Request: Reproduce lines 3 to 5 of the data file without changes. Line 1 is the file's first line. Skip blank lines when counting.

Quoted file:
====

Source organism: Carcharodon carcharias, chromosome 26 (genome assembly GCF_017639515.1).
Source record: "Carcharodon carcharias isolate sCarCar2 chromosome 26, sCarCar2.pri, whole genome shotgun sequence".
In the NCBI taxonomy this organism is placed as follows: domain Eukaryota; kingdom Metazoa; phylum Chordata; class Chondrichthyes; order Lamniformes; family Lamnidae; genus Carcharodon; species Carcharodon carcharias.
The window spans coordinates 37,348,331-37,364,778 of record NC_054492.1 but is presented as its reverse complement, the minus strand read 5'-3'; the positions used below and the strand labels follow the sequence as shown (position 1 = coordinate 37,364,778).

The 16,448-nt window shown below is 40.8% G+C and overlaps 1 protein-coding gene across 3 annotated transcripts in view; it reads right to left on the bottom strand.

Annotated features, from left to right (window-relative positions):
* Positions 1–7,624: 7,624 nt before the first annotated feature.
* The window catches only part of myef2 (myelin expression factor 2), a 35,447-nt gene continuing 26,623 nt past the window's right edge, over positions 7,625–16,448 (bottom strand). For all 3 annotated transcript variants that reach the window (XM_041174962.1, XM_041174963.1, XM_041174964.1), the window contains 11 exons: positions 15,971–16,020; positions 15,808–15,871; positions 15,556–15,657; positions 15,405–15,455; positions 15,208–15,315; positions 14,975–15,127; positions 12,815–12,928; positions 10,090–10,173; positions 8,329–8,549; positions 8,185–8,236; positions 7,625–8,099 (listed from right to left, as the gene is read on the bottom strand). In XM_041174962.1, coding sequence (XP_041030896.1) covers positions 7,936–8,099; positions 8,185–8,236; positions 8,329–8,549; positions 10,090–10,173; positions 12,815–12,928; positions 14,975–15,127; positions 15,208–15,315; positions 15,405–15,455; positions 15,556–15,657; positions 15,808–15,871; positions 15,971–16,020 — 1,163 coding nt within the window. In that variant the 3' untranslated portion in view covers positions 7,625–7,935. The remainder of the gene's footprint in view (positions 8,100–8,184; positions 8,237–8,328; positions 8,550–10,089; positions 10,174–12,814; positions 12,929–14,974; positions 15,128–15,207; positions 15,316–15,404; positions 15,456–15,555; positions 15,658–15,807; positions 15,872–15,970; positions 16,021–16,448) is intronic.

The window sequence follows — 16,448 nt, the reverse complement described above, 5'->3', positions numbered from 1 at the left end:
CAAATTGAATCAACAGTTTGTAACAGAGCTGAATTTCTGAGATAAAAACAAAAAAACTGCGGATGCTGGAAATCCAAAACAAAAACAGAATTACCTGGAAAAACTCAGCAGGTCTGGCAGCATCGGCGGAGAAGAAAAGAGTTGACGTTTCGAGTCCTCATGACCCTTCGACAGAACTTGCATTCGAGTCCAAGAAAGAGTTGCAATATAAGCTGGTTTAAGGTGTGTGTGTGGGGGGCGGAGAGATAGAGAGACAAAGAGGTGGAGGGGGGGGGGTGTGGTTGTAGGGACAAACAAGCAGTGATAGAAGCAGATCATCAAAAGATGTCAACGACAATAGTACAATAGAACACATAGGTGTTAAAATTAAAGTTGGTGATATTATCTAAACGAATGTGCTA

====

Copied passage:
In the NCBI taxonomy this organism is placed as follows: domain Eukaryota; kingdom Metazoa; phylum Chordata; class Chondrichthyes; order Lamniformes; family Lamnidae; genus Carcharodon; species Carcharodon carcharias.
The window spans coordinates 37,348,331-37,364,778 of record NC_054492.1 but is presented as its reverse complement, the minus strand read 5'-3'; the positions used below and the strand labels follow the sequence as shown (position 1 = coordinate 37,364,778).

The 16,448-nt window shown below is 40.8% G+C and overlaps 1 protein-coding gene across 3 annotated transcripts in view; it reads right to left on the bottom strand.